That time of year thou mayest in me behold,
  When yellow leaves, or none or few do hang,
  Upon those boughs which shake against the cold,
  Bare ruined choirs, when late the sweet birds sang,
In me thou see'st  the twilight of such day,
  As after sunset fadeth in the west,
  Which by and by black night doth take away,
  Death's second self that seals up all in rest,
  In me thou seest the glowing of such fire,
  That on the ashes of his youth doth lie,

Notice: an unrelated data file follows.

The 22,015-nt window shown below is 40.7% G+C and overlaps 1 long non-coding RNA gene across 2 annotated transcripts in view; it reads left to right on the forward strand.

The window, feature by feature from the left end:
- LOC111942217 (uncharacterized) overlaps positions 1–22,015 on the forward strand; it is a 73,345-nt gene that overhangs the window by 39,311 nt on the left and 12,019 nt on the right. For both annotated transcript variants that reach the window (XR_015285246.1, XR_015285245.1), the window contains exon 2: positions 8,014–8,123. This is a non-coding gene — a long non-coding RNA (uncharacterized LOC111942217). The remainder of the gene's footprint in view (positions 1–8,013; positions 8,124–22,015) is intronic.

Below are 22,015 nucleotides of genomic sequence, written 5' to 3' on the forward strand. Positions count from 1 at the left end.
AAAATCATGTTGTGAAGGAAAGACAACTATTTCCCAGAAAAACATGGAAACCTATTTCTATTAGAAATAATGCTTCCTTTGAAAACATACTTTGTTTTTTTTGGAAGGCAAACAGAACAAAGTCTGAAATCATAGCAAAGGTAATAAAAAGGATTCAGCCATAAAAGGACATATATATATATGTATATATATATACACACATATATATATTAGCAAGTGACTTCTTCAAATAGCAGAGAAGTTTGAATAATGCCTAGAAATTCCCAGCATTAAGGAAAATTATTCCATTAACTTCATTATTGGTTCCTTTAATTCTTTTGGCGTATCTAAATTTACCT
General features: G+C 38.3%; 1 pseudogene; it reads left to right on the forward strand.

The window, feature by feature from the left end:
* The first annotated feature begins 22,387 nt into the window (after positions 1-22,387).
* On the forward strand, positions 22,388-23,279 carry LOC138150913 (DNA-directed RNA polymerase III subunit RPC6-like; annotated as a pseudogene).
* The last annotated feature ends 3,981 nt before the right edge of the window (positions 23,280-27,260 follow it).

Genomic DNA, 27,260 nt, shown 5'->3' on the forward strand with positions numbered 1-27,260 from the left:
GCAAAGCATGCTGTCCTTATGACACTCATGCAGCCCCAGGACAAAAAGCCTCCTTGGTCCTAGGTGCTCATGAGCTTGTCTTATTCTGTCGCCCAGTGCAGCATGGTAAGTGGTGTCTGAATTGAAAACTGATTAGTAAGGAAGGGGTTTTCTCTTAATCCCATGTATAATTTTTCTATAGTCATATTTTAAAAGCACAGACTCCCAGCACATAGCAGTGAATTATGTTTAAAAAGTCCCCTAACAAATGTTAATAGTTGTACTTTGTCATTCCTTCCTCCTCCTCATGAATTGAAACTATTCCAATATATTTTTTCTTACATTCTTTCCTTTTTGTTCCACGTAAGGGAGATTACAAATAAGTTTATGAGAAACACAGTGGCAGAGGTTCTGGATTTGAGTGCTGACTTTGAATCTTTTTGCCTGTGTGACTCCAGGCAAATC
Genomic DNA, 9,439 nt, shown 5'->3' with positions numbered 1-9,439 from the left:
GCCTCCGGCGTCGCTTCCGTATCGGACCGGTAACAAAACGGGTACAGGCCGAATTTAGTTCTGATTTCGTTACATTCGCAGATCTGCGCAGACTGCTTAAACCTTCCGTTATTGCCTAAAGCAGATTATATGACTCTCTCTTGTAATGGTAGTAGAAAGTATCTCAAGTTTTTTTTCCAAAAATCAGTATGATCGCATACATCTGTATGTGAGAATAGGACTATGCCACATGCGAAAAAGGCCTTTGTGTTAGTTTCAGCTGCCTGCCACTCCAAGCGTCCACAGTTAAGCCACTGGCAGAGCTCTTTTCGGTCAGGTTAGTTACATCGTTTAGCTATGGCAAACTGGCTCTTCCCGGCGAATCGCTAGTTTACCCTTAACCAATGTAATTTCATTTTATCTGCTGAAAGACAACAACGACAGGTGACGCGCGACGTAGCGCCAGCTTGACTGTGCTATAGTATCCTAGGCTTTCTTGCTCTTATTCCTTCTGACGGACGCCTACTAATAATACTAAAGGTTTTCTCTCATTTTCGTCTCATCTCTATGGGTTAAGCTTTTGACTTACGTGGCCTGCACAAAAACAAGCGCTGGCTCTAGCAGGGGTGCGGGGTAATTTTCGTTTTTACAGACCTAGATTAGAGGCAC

As the death  bed, whereon it must expire,
  Consumed with that which it was nourished by,
  This thou  perceiv'st-which makes thy love  more strong,
  To love  that well, which thou must leave ere long.


  Here Bacon is meditating on getting old and like a sunset
fading away and death like night sealing everything up.  That
the fire of his youth is like ashes on a fire expiring as on a death bed; that Marguerite shall see that to love something which she must lose eventually should make her love stronger.



   Return to the Sonnet Directory

Table of Contents / Related Topics